Core Electron Binding Energy (CEBE) as Descriptors in Quantitative Structure–Activity Relationship (QSAR) Analysis of Cytotoxicities of a Series of Simple Phenols

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Core Electron Binding Energies (CEBEs) of ring carbon atoms in 4-X-phenols were calculated using density-functional theory with the scheme ΔEKS (PW86-PW91)/TZP//HF/6-31G*. The phenols show toxicity to fast growing cells. Using CEBEs of four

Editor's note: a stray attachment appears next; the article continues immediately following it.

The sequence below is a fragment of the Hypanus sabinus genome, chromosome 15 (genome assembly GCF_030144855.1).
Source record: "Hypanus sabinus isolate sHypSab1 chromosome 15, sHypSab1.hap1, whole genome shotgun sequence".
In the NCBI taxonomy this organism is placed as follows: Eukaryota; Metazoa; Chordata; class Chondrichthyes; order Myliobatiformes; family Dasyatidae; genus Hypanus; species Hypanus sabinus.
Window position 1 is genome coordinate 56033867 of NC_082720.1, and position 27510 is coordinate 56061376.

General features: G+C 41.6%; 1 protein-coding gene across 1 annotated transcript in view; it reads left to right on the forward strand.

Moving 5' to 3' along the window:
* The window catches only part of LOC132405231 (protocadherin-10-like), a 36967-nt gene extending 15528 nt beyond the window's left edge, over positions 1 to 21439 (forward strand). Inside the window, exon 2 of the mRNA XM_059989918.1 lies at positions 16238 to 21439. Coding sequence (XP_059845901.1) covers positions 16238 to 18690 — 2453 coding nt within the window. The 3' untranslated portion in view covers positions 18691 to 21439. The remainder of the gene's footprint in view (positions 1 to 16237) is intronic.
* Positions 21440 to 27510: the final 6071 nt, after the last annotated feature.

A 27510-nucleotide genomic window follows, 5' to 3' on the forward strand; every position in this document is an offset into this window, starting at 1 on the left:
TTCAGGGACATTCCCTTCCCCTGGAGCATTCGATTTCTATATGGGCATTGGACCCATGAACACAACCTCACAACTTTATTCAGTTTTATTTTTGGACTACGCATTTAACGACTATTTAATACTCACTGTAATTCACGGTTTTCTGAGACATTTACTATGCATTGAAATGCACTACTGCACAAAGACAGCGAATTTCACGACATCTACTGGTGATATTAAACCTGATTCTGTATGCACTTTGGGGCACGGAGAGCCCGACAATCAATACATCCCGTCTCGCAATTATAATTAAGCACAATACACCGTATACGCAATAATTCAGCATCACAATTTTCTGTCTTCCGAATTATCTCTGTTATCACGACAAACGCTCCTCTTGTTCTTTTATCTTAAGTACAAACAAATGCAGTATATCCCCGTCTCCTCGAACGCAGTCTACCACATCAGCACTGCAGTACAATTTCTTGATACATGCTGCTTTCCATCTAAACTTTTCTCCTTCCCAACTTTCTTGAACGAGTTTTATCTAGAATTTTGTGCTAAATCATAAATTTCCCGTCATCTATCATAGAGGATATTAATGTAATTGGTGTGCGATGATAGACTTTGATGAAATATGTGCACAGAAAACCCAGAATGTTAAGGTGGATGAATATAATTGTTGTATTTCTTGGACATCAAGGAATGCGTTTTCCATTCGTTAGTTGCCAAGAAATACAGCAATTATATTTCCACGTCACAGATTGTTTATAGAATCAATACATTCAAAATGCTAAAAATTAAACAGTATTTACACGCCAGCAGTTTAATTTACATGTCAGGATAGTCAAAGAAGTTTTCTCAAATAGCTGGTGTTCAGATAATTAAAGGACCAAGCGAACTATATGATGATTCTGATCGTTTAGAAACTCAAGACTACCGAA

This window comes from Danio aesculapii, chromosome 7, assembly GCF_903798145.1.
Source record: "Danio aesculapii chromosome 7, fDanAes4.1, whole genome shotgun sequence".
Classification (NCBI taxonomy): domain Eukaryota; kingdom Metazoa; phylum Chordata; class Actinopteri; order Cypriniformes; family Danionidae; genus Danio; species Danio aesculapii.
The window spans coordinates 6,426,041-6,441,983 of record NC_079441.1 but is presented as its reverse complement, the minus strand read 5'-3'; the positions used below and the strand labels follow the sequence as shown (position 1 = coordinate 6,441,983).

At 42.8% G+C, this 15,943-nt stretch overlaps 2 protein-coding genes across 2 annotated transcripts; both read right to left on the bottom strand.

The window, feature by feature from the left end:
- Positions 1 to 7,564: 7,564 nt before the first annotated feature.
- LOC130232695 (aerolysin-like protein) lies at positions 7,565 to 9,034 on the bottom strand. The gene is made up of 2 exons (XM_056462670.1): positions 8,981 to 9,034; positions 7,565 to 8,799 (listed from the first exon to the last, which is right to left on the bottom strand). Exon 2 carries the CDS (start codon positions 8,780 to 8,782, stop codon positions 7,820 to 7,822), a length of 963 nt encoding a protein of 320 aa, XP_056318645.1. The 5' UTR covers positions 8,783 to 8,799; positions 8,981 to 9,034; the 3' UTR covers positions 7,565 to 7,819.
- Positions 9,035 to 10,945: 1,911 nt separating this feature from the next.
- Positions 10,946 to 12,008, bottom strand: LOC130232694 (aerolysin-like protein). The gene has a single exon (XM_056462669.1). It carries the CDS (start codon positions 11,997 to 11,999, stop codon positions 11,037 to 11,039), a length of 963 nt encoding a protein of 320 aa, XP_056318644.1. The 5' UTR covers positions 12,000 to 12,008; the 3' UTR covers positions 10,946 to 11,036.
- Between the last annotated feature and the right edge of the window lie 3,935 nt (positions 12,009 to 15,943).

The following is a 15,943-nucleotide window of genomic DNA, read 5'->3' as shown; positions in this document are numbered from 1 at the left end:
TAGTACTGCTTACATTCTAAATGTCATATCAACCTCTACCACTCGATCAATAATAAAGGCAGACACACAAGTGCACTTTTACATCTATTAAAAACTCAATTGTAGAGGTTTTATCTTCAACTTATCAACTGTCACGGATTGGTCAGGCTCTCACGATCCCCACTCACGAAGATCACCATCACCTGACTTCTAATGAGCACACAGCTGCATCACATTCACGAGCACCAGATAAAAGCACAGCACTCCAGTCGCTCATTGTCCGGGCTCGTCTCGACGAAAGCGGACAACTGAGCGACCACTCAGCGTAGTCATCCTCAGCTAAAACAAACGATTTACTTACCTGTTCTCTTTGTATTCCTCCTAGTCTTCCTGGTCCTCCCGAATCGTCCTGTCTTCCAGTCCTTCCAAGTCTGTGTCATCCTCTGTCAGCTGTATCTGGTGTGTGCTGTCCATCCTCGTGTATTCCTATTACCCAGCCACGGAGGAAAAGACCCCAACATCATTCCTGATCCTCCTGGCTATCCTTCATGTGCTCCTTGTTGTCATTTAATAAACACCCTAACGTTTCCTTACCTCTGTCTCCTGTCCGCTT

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  Core Electron Binding Energy (CEBE) as Descriptors inQuantitative Structure–Activity Relationship (QSAR) Analysis of Cytotoxicities of a Series of Simple Phenols Yuji Takahata a *, Masmoto Arakawa b , Kimito Funatsu b , Maria Cristina Andreazza Costa a and Maximiliano Segala a a Department of Chemistry, State University of Campinas, CP 6154, Campinas, Sa ˜ o Paulo, 13084-862, Brazil,E-mail: taka@iqm.unicamp.br b Department of Chemical Engineering, Faculty of Engineering, The University of Tokyo, 7-3-1 Hongo, Bunkyo-ku, Japan Keywords:  CEBE, Cytotoxicity, DFT, PCA, Phenols, PLS, QSARReceived: January 24, 2006; Accepted: July 25, 2006DOI: 10.1002/qsar.200630007 Abstract Core Electron Binding Energies (CEBEs) of ring carbon atoms in 4-  X  -phenols werecalculated using density-functional theory with the scheme  D E  KS  (PW86-PW91)/TZP//HF/6-31G*. The phenols show toxicity to fast growing cells. Using CEBEs of four distin-guished carbon atoms in the phenyl ring and oxygen atom in  OH of the phenols, thecompounds were well separated and grouped by Principal Component Analysis (PCA).Using three out of the five CEBEs, together with  s þ and log  P   of the phenols asdescriptor, we established a QSAR model with Partial Least Squares (PLS) regressionwhich resulted in  Q 2 ¼ 0.914. CEBE values when used together with traditionally useddescriptors such as log  P   and  s þ turned out to be useful descriptors in modeling theactivity (QSAR) of the compounds with PLS. 1 Introduction In SAR/QSAR studies, many descriptors have been sug-gested and employed [1–4]. Many of them are successfuland well accepted. Some descriptors that can be calculatedby quantum mechanical methods have been recognized asuseful in QSAR [5–13]. However, there still remainsroom to search for alternative and/or better descriptorsthan those in use, especially those descriptors that can beevaluated theoretically.X-ray Photoelectron Spectroscopy (XPS) enables one tomeasure binding energies of inner shell electrons (CoreElectron Binding Energies, CEBEs). It is also known asElectron Spectroscopy for Chemical Analysis (ESCA)[14]. CEBE value of an atom in a molecule is intimatelyrelated to its chemical environment. Hence, CEBE of anatom has been known to be related to properties such aspartial atomic charge, Hammett substituent ( s ) constants[15, 16], electronegativity, electrostatic energy, polarizabil-ity, proton affinities [17], chemical equilibrium, and reac-tivity parameters among others. Therefore, we can expectthat CEBE may also be related with some biological activ-ity of molecules. Recently, a technique to calculate accu-rate CEBEs in molecules that contain atoms of the firstand second row of the periodic table have been established[18]. It uses Density-Functional Theory (DFT). AverageAbsolute Deviation (AAD) attained by the DFT methodis less than 0.2 eV.Linderberg  et al  . [16] derived Eq. (1) in which CEBEshifts ( D CEBE) correlate linearly with Hammett substitu-ent ( s ) constants in substituted benzene D CEBE ffi k s  (1)where  k  is a constant.  D CEBE is defined as the differencebetween CEBE of an atom in a substituted benzene minusCEBE of the atom in unsubstituted benzene. Recently, weexamined validity of Eq. (1) using a large amount of theo-retically calculated  D CEBEs [19–21]. It was shown that D CEBE ¼ 1.17 s  0.17, where  D CEBE was expressed inunits of eV [21]. Using some selected  D CEBEs of carbonatoms in two phenyl rings of neolignans, the compoundswere well separated into groups by Principal ComponentAnalysis (PCA) [22–23]. If Eq. (1) is valid, CEBE itself also correlates linearly with  s . Selassie  et al  . [24] establish-ed QSAR models for the cytotoxicities of a series of 4-, 3-,and 2-  X  -phenols to fast growing cells using four descrip-tors;  s þ , the Brown variant of the Hammett electronic pa-rameter, log  P  , LUMO-HOMO gap (L-H gap), and BondDissociation Energies (BDE).Recently [25],  D CEBEs of carbon atoms in the phenylring of some selected phenols were calculated with the378   2007 WILEY-VCH Verlag GmbH&Co. KGaA, Weinheim QSAR Comb. Sci.  26 ,  2007 , No.3, 378–384 Full Papers  semiempirical HAM/3 method [26–28], and they werecorrelated with their cytotoxities using PCA. The object of the present work is to extend and deepen the previous in-vestigation further on the phenols, this time using muchmore accurate CEBEs calculated with a nonempiricalmethod, using different series of molecules from previousones, employing different QSAR methods. We investigaterelations between the CEBEs and the four descriptors:  s þ ,log  P  , and L-H gap, and BDE employed by Selassie  et al. [24]. We used only 4-  X  -phenols so that the type of mole-cules treated is uniform. This will eliminate a complex ef-fect that may be caused by employing nonuniform types of molecules. We want to know the applicability of CEBEs asdescriptors in QSAR comparing them with the well-estab-lished descriptors of different types. 2 Method of Calculation Consider a core ionization process M  ! M  þ þ e  (2)where  M   is a neutral 4-  X  -phenol and  M  þ is a core ionizedspecies, a 1s core electron removed from a carbon or oxy-gen atom of   M  . CEBE of the process in Eq. (2) can be cal-culated as the difference,  D E  , between  E  ( M  þ ), the totalenergy of the cation  M  þ and  E  ( M  ), the total energy of theneutral molecule  M  , as given in Eq. (3) D E  ¼ E  ( M  þ )  E  ( M  ) ¼ CEBE (3)The total energy ( E  KS ) calculated with DFT includes thecorrelation energy, and is called Kohn-Sham (KS) total en-ergy. If DFT provides the same degree of accuracy to thetotal energies,  E  KS ( M  þ ) and  E  KS ( M  ), one can expect to ob-tain accurate  D E  KS , which is CEBE, using Eq. (3). TheCEBEs of four distinguished ring carbons and the oxygenin  OH of substituted phenols (Figure 1) were calculatedusing DFT with the scheme called  D E  KS  (PW86-PW91)/TZP//HF/6-31G*, which is a shorthand notation of themethod of calculation [18].  E  KS ( M  þ ) and  E  KS ( M  ) were cal-culated by DFT, using a Triple-Zeta Polarized (TZP) basisset. Type of the basis set used is Slater-Type Orbital(STO). The TZP basis consists of a core orbital of double-zeta, a valence orbital of triple-zeta, and one polarization func-tion. The functional combinationis the Perdew–Wang 1986 ex-change functional [29] and thePerdew–Wang 1991 correlationfunctional [30]. The geometry of molecules was optimized by  ab ini-tio  HF/6-31G*. The AmsterdamDensity Functional (ADF) pack-age [31] was used for calculationof CEBEs. PCA is an useful explorative tool, which mapssamples through scores and individual variables by theloadings in a new vector space defined by the principalcomponents. Score plots allow sample identification,checking if they are similar or dissimilar, typical, or outli-ers. Also, it provides information about their grouping.We use Partial Least Squares (PLS) regression as ourmodeling method. Genetic Algorithm (GA) combinedwith PLS is used to select the best possible variables. Thismethod of selection is denominated as the GAPLS meth-od. Chemish package [32] was used for GAPLS and PLS. 3 Results and Discussions Table 1 lists calculated CEBEs of 28 4-  X  -phenols. In thecase of unsubstituted phenol, there are observed CEBEscorresponding to C1 (292.0 eV), C2 (290.2 eV), C3(290.6 eV), C4 (290.2 eV), and oxygen (538.9 eV) that canbe compared with the calculated CEBEs; C1 (292.1 eV),C2 (290.4 eV), C3 (290.5 eV), C4 (290.2 eV), and oxygen(539.2 eV), respectively. Agreement between theory andexperiment is satisfactory. There is no observed CEBEsavailable in the literature to compare with the calculatedones for most of the remaining phenols listed in the table.Since the present method of calculation,  D E  KS  (PW86-PW91)/TZP//HF/6-31G*, attained AAD of 0.16 eV for 59cases of small molecules [18], we expect similar accuracyfor the CEBEs listed in Table 1.Table 2 lists correlation coefficients among a total of nine variables, the five CEBEs listed in Table 1 plus thefour descriptors;  s þ , log  P  , L-H gap and BDE employedby Selassie  et al.  [24]. Correlation between the observedactivity, log 1/ C  , and the nine variables are also listed. C1,C2, C3, C4, and oxygen in the table represent CEBE val-ues at the respective atom in 4-  X  -phenols (Figure 1). Veryhigh correlation among C1, C2, C3, and oxygen can beseen. However, correlation between C4 and the remainingatoms is low. C4 is the position where substituent    X  binds. A 4-  X   substitution causes shifts of CEBE value in aconcerted manner in all atoms of the molecule except C4.High correlation can be observed among variables C1, C2,C3, oxygen,  s þ , and BDE. They belong to the so-calledelectronic variables. Correlation between these electronicvariables and activity, log 1/ C  , is fairly high, greater than0.7 in absolute scale. Log  P   correlates less with all othervariables. L-H gap also correlates less with most of the var-iables.Figure 2 is a score plot of PCA analysis for the 28 4-  X  -phenols in Table 1 using only CEBE values at five distin-guished atoms, C1, C2, C3, C4, and oxygen. Abscissa is thefirst principal component and ordinate is the second com-ponent. The number accompanying the black dot corre-sponds to the compound number defined in Table 1. Thephenols can be grouped into four categories: A, B, C, andD. Group A consists mainly of 4-  X  -phenols, where  X   is QSAR Comb. Sci.  26 ,  2007 , No.3, 378–384  www.qcs.wiley-vch.de   2007 WILEY-VCH Verlag GmbH&Co. KGaA, Weinheim  379 Figure 1.  Numberingsystem of 4-  X  -phenol.Core Electron Binding Energy as Descriptors in QSAR  electron-donating such as OR (OCH 3 , OC 2 H 5 ,  etc .) andNH 2 . The group A phenols are all of High Activity (HA),except the compound 28 (  X  ¼ NHCOCH 3 ). The group Bconsists of 4-  X  -phenols, where  X  ¼ R  (C 5 H 11 , C 4 H 9 , C 3 H 7 , etc. ). Activity of the group B phenols can be characterizedas Medium Activity (MA). The group C consists of 4-  X  -phenols, where  X   is a halogen. They are of medium activi-ty. The group D consists mainly of 4-  X  -phenols, where  X   iselectron withdrawing such as NO 2  and CN. Those phenolsin group D are of Low Activity (LA). The score plot (Fig-ure 2) of PCA obtained using only CEBE values of theatoms in the molecules shows clear groupings of the mole-cules according to their types of substituent and their bio-logical activities. The percent variance explained by thefirst component for PCAwas 86.8%, while the correspond-ing value by the second component was 12.7%, cumulativepercent variance being 99.4%. This is a demonstration thatCEBEs can be used as convenient variables for PCA anal-ysis.We classify total of the nine variables into three catego-ries: the first category consists of the five CEBEs, C1, C2,C3, C4, and oxygen listed in Table 1; the second consists of 380   2007 WILEY-VCH Verlag GmbH&Co. KGaA, Weinheim  www.qcs.wiley-vch.de  QSAR Comb. Sci.  26 ,  2007 , No.3, 378–384 Table1.  Calculated CEBEs, in eV, of the 4-  X   phenols. Observed and calculated log 1/ C   values and errors are also listed.Substituent C1 C2 C3 C4 Oxygen Observed log 1/ C   Calculated log 1/ C   Error1 H 292.07 290.42 290.48 290.18 539.19 3.27 3.05   0.222 4-OCH 3  291.66 290.31 290.15 291.60 538.96 4.48 4.63 0.153 4-OC 2 H 5  291.59 290.25 290.08 291.51 538.92 4.64 4.77 0.134 4-OC 3 H 7  291.58 290.20 290.12 291.48 538.91 4.85 4.86 0.015 4-OC 4 H 9  291.46 290.13 289.91 291.40 538.83 5.2 5.05   0.156 4-OC 6 H 13  291.54 290.20 290.00 291.44 538.87 5.5 5.48   0.027 4-OC 6 H 5  291.64 290.28 290.12 291.53 538.96 4.97 4.9   0.078 4-CH 3  291.82 290.27 290.21 290.23 539.04 3.85 3.69   0.169 4-C 2 H 5  291.70 290.30 290.11 289.93 538.90 3.86 3.98 0.1210 4-C 3 H 7  291.75 290.20 290.12 290.05 539.00 4.04 3.96   0.0811 4-C 4 H 9  291.70 290.16 290.07 289.97 538.97 4.33 4.16   0.1712 4-C 5 H 11  291.68 290.13 290.03 289.90 538.96 4.47 4.29   0.1813 4-C 7 H 15  291.69 290.15 290.06 290.00 538.96 4.49 4.61 0.1214 4-C 8 H 17  291.69 290.15 290.06 290.01 538.96 4.62 4.79 0.1715 4-C 9 H 19  291.69 290.15 290.05 290.01 538.96 4.75 4.94 0.1916 4-C(CH 3 ) 3  291.71 290.16 290.07 289.94 538.98 4.09 4.03   0.0617 4-CONH 2  292.29 290.65 290.75 290.55 539.44 2.48 2.79 0.3118 4-NO 2  292.87 291.17 291.26 291.83 539.90 3.45 3.33   0.1219 4-I 292.15 290.61 290.63 290.94 539.34 3.86 4.04 0.1820 4-SO 2 NH 2  292.52 290.83 290.90 290.90 539.62 2.5 2.54 0.0421 4-CHO 292.55 290.86 290.93 290.66 539.65 3.08 3.17 0.0922 4-F 292.24 290.75 290.78 292.50 539.36 3.83 4.01 0.1823 4-NH 2  291.34 290.10 289.95 291.23 538.74 5.09 4.9   0.224 4-OH 291.83 290.44 290.32 291.83 539.07 4.59 4.61 0.0225 4-Cl 292.21 290.69 290.72 291.62 539.37 4.29 3.98   0.3126 4-Br 292.20 290.67 290.70 291.34 539.38 4.2 3.98   0.2227 4-CN 292.68 291.05 291.14 291.59 539.76 3.44 3.37   0.0728 4-NHCOCH 3  291.74 290.28 290.08 291.37 539.05 3.73 4.01 0.28 Table2.  Correlation matrix. C1, C2, C3, C4, and Oxygen represent CEBE values at the respective atoms.C2 C2 C3 C4 C5 C6 Oxygen  s þ log  P   L-H gap BDE log 1/ C  C1 1 0.968 0.984 0.245 0.984 0.960 0.995 0.923   0.353   0.442 0.881   0.780C2 0.968 1 0.989 0.455 0.989 0.986 0.974 0.818   0.456   0.256 0.750   0.679C3 0.984 0.989 1 0.371 1.000 0.983 0.984 0.862   0.426   0.334 0.800   0.726C4 0.245 0.455 0.371 1 0.369 0.486 0.293   0.077   0.470 0.540   0.203 0.130C5 0.984 0.989 1.000 0.369 1 0.982 0.984 0.863   0.426   0.335 0.801   0.727C6 0.960 0.986 0.983 0.486 0.982 1 0.974 0.801   0.444   0.229 0.726   0.649Ox 0.995 0.974 0.984 0.293 0.984 0.974 1 0.904   0.370   0.383 0.854   0.752 s þ 0.923 0.818 0.862   0.077 0.863 0.801 0.904 1   0.093   0.656 0.983   0.796log  P    0.353   0.456   0.426   0.470   0.426   0.444   0.370   0.093 1   0.331   0.041 0.507L-H gap   0.442   0.256   0.334 0.540   0.335   0.229   0.383   0.656   0.331 1   0.740 0.478BDE 0.881 0.750 0.800   0.203 0.801 0.726 0.854 0.983   0.041   0.740 1   0.803log 1/ C    0.780   0.679   0.726 0.130   0.727   0.649   0.752   0.796 0.507 0.478   0.803 1 Full Papers  Yuji Takahata et al.  the four variables of the literature [24],  s þ , log  P  , L-Hgap, and BDE; the third consists of the sum of the first twocategories totaling altogether the nine variables. We ap-plied GAPLS to each of the three categories to select thebest variables to model each of the datasets. Data werepreprocessed by mean-centering, variance-scaling, and re-scaling. When GAPLS was applied to the first category of the variables, the highest predictive explained variance, Q 2 , was 0.644 with three variables (C1, C3, and C4) andtwo components were selected. When GAPLS was appliedto the second category of the variables,  Q 2 was 0.823 withtwo variables (log  P   and BDE) and two components wereselected. Lastly, we applied GAPLS to the third categoryto select the optimum variables out of the nine. The maxi-mum number of components was limited to five, which is areasonable number considering the total number of sam-ples being 28. Table 3 lists five candidates selected byGAPLS. The first candidate resulted  Q 2 ¼ 0.914, which issuperior to  Q 2 ¼ 0.823 obtained by the second category.The first candidate employs five variables and five compo-nents. The five variables selected are C1, C2, oxygen,  s þ ,and log  P  . The  Q 2 values of the candidates 2 and 3 are0.905 and 0.895, respectively. These values are close to0.914 of the first candidate. We used the five selected vari-ables for PLS calculation. Figure 3 plots  R 2 and  Q 2 valuesas ordinates against the number of components as abscissa.The  R 2 and  Q 2 values increase sharply till the number of components reach 3, from where the increase becomesgradual reacting the maximum when the number of com-ponents is 5. At the maximum,  R 2 ¼ 0.950 and  Q 2 ¼ 0.914. QSAR Comb. Sci.  26 ,  2007 , No.3, 378–384  www.qcs.wiley-vch.de   2007 WILEY-VCH Verlag GmbH&Co. KGaA, Weinheim  381 Figure 2.  Score plot, t1(PC1)  vs.  t2(PC2), of the 4-  X  -phenols using CEBEs of C1, C2, C3, C4, and oxygen atoms. Table3.  Results of GAPLS with the maximum number of components limited to 5.Candidate C1 C2 C3 C4 Ox  s þ log  P   L-H gap BDE  Q 2 Number of variables Optimum number of components1 1 1 0 0 1 1 1 0 0 0.914 5 52 0 1 0 0 0 1 1 0 1 0.905 4 33 0 1 0 0 0 1 1 0 0 0.895 3 34 0 0 0 0 0 0 1 0 1 0.823 2 25 0 0 0 0 0 0 0 0 1 0.579 1 1Core Electron Binding Energy as Descriptors in QSAR  Figure 4 shows a plot of the observed log 1/ C   value asordinate against the score along the first principal compo-nent as abscissa. Almost all high-active compounds are lo-cated on the positive side of abscissa, whereas low-activephenols are grouped on the negative side of the abscissa.Calculated log 1/ C   values of the 28 phenols obtained bythe PLS calculation are listed in Table 1 along side to thoseof observed ones. Errors of the calculated values are listedin the last column of the table. Figure 5 plots calculatedlog 1/ C   ( Y  calc ) as ordinate and observed log 1/ C   ( Y  obs ) asabscissa. Good correlation ( R 2 ¼ 0.950) between calculatedand observed values can be seen. These results demon-strate that CEBE values at C1, C2, and oxygen in  OH of phenols, together with  s þ and log  P  , can serve as useful de-scriptors to model their activity by PLS. Figure 6 is a plotof C1 CEBEs, in eV, of 15 selected 4-  X  -phenols corre-sponding to the compound numbers 1, 2, 8, 9, 17–27 (Ta-ble 1) as ordinate and Hammett substituent ( s p ) constantat  para  position as abscissa. The 15 4-  X  -phenols were se-lected because their reliable Hammett substituent ( s p )constants are available in the literature [33]. No Hammettsubstituent ( s p ) constants are available for most of the re-maining compounds. The carbon C1 is  para  with respect tothe substituent  X   (Figure 1). A linear least square fit of Figure 6 resulted a regression equation, CEBE ¼ 292.01 þ 1.01 s p  with  r  ¼ 0.97, standard deviation of 0.10. Slope of the fitted line is almost unity indicating a linear correlationbetween CEBE and  s p . The linear correlation betweenCEBE and  s  is expected from Eq. (1). More or less similarlinear correlation to this were obtained between C2 (andC3) CEBEs and  s  at  meta  (and  ortho ) positions, respec-tively. Hammett substituent ( s ) constant, as electronic var-iable, is one of the key descriptors used in QSAR [1–4].382   2007 WILEY-VCH Verlag GmbH&Co. KGaA, Weinheim  www.qcs.wiley-vch.de  QSAR Comb. Sci.  26 ,  2007 , No.3, 378–384 Figure 3.  R 2 and  Q 2 as a function of the number of compo-nents resulting from PLS. Figure 4.  Plot of observed log 1/ C vs.  t1(PC1) resulting from PLS. Full Papers  Yuji Takahata et al.